MARK MCGUINNESS

McGuinness says in order to make your dreams come true, you have to move past your fear of things going horribly wrong and instead visualise finishing your goal, which can help gain adrenaline to get to the finish line.

He says no doubt, having the resilience to keep going is difficult so the first step is making sure that your dream is something you are truly passionate about.

He adds there’s no sense in taking rejection as a sign of failure when it’s actually a normal part of the journey. Apparently Stephen King’s first novel, Carrie, was rejected a dozen times, but King didn’t throw in the towel.

McGuinness also recommends desensitisation, which requires practice and a willingness to continually challenge yourself. The more you do this, the fewer fears and obstacles you’ll have separating you from your dreams. To do this, he suggests visualising getting continually rejected for some of your dreams, but for one or two, imagine being accepted.

Next comes the inevitable and dreaded criticism, where we become our own worst critic. But he says to be a better critic, distance yourself from your work so you can get fresh perspective. In some cases this could be literally.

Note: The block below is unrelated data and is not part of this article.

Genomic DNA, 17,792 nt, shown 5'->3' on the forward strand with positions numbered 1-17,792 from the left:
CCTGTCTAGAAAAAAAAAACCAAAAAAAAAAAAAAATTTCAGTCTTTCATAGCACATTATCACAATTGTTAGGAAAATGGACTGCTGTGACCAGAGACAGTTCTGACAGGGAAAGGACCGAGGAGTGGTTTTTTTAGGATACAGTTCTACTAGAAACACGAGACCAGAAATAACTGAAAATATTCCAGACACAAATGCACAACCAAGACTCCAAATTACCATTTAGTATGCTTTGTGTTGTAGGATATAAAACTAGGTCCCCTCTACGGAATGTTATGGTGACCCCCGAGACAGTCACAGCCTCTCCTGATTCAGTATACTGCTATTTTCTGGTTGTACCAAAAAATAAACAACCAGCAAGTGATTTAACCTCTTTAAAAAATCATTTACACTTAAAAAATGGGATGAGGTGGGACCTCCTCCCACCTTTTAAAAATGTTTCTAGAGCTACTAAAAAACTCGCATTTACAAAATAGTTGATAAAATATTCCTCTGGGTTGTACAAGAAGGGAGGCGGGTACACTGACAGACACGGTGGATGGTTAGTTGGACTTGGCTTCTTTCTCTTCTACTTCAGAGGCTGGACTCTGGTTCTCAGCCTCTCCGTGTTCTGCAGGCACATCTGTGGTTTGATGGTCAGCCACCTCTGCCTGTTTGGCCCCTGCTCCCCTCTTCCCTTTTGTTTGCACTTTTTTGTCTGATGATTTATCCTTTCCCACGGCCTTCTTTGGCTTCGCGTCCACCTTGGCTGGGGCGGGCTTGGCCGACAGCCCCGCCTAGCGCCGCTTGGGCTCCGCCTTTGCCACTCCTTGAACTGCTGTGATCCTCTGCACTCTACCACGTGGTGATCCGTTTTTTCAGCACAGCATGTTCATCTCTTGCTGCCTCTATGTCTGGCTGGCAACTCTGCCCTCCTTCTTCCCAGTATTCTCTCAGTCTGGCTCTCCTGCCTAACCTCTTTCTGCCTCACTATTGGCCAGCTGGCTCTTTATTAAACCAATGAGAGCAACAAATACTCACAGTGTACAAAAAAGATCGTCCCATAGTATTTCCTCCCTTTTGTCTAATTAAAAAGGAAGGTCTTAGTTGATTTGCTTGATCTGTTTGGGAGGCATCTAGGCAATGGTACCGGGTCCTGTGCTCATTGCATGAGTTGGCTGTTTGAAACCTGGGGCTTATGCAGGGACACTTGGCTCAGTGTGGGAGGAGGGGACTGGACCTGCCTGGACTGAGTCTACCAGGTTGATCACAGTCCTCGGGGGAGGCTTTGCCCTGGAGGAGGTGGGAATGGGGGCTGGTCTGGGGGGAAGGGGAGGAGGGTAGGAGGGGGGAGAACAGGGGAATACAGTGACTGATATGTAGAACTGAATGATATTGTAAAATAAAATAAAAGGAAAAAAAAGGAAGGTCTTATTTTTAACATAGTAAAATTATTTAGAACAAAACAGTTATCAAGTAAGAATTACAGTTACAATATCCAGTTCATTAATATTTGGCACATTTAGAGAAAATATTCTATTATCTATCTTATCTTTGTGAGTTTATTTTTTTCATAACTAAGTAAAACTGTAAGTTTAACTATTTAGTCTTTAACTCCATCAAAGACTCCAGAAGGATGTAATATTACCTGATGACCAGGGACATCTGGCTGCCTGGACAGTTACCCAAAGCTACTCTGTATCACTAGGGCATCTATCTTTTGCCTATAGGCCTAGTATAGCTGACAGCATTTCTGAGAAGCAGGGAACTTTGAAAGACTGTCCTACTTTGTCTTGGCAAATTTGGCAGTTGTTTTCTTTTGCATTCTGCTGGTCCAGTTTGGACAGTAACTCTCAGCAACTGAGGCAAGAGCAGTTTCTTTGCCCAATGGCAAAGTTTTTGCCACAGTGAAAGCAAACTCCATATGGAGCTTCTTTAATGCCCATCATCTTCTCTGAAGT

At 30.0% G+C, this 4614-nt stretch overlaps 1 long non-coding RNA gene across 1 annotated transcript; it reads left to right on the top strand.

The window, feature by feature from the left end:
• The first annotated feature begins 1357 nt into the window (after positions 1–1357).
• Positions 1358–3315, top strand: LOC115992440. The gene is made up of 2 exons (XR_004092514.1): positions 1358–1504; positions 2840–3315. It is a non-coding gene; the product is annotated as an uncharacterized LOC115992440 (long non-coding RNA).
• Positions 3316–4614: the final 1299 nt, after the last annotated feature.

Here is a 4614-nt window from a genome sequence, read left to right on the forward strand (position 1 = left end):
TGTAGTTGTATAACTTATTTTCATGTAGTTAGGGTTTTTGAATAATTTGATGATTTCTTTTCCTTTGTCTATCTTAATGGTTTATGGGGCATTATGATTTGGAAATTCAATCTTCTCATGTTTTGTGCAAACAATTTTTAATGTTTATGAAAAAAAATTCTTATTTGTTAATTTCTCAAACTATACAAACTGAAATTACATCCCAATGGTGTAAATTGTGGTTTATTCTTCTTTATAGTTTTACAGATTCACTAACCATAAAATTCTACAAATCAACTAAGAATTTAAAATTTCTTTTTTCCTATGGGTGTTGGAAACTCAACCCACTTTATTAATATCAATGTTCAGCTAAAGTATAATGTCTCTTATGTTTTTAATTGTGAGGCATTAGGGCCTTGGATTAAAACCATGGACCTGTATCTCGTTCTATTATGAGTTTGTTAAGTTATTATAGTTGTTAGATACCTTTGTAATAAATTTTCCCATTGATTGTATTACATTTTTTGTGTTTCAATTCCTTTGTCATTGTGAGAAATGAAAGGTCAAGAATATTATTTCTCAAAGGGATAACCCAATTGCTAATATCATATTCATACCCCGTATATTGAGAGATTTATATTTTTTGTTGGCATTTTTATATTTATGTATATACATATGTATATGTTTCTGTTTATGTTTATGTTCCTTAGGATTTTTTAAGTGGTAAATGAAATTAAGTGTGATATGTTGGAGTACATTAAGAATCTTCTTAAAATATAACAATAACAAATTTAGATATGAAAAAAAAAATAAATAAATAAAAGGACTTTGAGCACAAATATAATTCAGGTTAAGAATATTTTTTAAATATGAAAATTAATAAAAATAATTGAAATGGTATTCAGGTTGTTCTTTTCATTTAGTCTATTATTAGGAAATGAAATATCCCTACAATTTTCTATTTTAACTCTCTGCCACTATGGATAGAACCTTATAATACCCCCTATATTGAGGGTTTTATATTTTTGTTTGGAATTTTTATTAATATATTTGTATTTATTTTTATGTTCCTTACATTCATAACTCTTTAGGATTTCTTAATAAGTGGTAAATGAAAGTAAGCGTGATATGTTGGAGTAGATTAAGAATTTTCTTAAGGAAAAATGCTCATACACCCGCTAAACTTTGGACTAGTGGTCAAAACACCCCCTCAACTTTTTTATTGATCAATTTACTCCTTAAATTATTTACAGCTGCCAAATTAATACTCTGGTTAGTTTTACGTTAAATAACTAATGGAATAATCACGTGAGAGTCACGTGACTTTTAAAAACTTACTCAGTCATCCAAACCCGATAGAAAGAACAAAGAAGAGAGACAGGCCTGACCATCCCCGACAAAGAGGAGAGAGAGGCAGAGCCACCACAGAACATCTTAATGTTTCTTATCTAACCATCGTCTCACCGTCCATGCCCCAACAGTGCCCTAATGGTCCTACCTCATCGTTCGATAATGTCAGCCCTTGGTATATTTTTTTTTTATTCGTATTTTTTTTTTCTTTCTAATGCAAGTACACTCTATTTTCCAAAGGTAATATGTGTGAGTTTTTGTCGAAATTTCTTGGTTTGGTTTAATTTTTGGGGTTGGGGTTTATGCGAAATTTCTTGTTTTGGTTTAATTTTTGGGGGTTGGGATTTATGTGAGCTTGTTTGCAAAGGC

For example, athletes and performers use video and audio recordings to pick out where improvements are needed. In this way your inner critic works with you rather than against you.

And like in the previous episode about perseverance and grit, McGuinness says the only quality necessary to go after a dream is a willingness to work hard.

Now our final book is by business psychologist Dr Susan Kahn called Bounce Back: How to Fail Fast and be Resilient at Work, where she also talks about gaining resilience through failing time and time again.

SUSAN KAHN

There’s a famous anecdote of Thomas Edison, the inventor of the lightbulb, who regarded each failure as a step in the right direction. All 10,000 times!

Obviously at work, there’s much more at stake if you do this hence she talks about a system to deal with this called Fail Fast. She says if we don’t try, we end up stagnating, which in many ways can be worse, as we’d never innovate as a result. So, the idea of Fail Fast comes into play where the sooner we try something new, the lower the stakes will be if we fail.

Using Freud’s theory about transference and projection, Dr Kahn says your unconscious shapes your behaviour, and exploring your inner motivations can help you become more resilient.